The rugged uplands of Haphyr matched my expectations, and exceeded them. My sacha's stories did not do the land justice.
"What a forbidding place!" Parita said.
I glanced at her in astonishment. She sat her horse with all the enthusiasm and grace of a lump of clay.
"You really think that?" I asked.
Parita gave me a sullen look. "I suppose you don't."
"You don't see the beauty here?" My gesture took in the steep ridges and switchbacks, rising to snow-capped mountains in the distance.
"A cold and ugly place full of snow is what it looks to me," she said.
As if on cue, a flake of snow landed on my cheek, quickly followed by another. Our guide, an elderly Merwik man named Shengo, looked back over his shoulder at us, brow wrinkled.
"What is it?" I called to him.
My horse, a mare near as sullen as Parita, put back her ears in irritation. The temptation to swat her arose, but I put the thought aside as unworthy.
"We'll have to pick up the pace," Shengo told me. "The snow could halt us at Wizard's Pass and turn us back until spring."
"This?" Parita said, scornful. "It's hardly snowing."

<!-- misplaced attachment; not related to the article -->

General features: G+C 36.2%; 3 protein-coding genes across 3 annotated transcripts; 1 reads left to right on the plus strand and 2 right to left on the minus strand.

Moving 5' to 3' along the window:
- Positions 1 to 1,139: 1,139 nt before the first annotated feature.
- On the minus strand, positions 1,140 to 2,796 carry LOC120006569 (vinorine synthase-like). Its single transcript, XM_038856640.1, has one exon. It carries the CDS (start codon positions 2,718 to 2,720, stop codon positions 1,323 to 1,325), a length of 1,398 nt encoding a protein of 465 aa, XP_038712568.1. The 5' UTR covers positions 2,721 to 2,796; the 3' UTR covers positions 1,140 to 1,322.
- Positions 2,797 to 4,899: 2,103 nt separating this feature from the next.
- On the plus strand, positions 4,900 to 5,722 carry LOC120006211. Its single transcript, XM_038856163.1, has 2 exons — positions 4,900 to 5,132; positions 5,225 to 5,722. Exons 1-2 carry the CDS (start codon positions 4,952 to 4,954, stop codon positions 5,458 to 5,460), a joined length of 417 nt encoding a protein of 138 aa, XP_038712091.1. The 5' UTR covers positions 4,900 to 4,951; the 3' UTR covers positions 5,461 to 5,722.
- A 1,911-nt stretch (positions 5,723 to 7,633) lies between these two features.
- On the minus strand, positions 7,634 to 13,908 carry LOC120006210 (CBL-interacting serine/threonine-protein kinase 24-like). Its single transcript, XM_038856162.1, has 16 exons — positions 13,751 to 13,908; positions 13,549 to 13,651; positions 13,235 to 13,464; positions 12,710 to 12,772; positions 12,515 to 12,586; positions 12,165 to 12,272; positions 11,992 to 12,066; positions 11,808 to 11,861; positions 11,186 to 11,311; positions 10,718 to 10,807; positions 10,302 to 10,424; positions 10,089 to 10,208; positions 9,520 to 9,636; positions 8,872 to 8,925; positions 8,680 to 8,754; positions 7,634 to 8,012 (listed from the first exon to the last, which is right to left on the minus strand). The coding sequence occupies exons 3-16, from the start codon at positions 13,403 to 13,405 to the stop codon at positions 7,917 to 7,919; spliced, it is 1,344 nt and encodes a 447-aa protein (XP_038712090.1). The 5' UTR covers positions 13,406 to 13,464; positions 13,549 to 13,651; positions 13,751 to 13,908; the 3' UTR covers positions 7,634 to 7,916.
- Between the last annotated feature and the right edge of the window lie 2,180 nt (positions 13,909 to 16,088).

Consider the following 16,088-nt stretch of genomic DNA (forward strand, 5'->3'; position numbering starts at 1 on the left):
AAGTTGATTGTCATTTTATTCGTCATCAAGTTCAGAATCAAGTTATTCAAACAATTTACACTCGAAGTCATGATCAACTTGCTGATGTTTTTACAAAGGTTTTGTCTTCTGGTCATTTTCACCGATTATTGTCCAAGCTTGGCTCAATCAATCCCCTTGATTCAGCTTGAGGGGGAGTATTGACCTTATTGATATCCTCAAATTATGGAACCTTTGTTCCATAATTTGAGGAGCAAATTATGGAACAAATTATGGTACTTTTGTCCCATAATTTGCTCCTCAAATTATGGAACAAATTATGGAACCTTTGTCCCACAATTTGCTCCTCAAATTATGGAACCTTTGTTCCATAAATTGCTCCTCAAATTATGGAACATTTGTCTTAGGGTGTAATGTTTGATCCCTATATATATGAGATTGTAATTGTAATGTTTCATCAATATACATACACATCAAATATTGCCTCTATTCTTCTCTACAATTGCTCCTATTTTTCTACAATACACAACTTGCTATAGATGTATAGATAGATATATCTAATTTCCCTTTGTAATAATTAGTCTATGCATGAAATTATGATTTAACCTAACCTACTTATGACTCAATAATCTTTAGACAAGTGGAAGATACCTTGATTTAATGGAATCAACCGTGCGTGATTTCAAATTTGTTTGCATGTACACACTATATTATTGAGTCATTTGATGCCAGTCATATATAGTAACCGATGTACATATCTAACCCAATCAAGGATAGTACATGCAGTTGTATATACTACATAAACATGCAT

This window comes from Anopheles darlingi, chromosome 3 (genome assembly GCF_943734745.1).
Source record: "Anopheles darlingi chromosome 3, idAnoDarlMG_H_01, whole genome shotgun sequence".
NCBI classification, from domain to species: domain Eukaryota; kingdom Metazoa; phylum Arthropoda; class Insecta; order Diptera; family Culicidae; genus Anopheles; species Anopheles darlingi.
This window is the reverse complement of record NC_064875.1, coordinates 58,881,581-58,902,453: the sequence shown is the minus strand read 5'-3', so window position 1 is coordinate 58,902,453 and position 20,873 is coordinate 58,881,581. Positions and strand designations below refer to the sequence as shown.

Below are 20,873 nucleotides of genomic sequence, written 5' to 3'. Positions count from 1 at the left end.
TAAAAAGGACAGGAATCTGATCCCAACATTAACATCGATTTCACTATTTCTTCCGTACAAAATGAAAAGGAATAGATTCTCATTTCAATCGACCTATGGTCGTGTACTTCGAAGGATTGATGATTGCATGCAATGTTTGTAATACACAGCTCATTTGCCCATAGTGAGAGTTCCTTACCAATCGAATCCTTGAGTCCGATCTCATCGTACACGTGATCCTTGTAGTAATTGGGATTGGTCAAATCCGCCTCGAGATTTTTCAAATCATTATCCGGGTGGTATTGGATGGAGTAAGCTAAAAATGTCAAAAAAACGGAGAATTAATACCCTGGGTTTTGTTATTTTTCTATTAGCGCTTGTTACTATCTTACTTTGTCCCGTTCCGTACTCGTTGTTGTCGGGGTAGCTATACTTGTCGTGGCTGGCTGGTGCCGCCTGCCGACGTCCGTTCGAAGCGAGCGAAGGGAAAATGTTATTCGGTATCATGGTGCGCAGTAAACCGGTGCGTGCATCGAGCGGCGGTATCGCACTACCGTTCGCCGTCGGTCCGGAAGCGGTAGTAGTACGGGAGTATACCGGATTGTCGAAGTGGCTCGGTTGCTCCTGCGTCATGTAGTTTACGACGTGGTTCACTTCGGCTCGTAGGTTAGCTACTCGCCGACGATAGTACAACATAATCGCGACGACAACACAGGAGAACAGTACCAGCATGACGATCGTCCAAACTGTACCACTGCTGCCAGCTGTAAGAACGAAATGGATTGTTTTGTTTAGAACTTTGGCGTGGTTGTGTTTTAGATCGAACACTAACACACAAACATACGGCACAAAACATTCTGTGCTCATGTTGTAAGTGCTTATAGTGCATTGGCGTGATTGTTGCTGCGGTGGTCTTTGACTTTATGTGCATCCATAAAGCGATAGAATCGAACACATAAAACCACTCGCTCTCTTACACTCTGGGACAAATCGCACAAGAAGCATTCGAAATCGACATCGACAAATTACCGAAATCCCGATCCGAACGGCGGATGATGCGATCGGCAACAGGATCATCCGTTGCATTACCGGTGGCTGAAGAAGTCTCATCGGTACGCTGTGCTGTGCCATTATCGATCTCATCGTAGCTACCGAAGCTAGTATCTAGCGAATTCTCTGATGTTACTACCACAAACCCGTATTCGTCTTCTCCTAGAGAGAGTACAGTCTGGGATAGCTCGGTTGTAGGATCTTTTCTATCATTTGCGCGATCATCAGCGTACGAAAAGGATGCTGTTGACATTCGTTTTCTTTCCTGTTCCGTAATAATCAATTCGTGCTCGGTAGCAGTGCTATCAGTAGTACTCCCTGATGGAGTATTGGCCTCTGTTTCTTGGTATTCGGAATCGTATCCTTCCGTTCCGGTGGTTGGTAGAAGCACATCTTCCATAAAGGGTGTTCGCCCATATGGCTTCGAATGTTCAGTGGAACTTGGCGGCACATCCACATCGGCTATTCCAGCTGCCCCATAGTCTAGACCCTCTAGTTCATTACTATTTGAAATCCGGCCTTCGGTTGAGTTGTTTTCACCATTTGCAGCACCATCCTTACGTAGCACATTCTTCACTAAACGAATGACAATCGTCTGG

Shengo gave her a look with equal parts derision and annoyance. "Here, yes. But the pass has already seen snow. Much more, and no one will pass until spring thaw."
I digested this even while I urged my mare to a quicker gait. To be turned back now would be--disappointing. House Theuron expected us. I very much doubted they would appreciate a four-month delay in our arrival.
"Glennis, do you see that?"
A distinct quaver in Parita's voice caught my attention immediately. I followed her pointing finger with my eyes. Far ahead, near the limits of vision, what looked like a great white creature strode along the edges of a ridge near the trail we followed.
"Shengo," I said, and jerked my head in the creature's direction.
By the time he turned, the creature had disappeared.
"What did you see?" Shengo asked.
"A great white creature that strode like a man," I said.
Shengo turned to look again, searching the ridge.
"Men in these parts speak of something they call the teu shan," he said. "I have never seen it." He shook his head. "But these were men in their cups. Drunken stories should never be trusted."
Shengo turned and smiled at me, but his eyes betrayed him.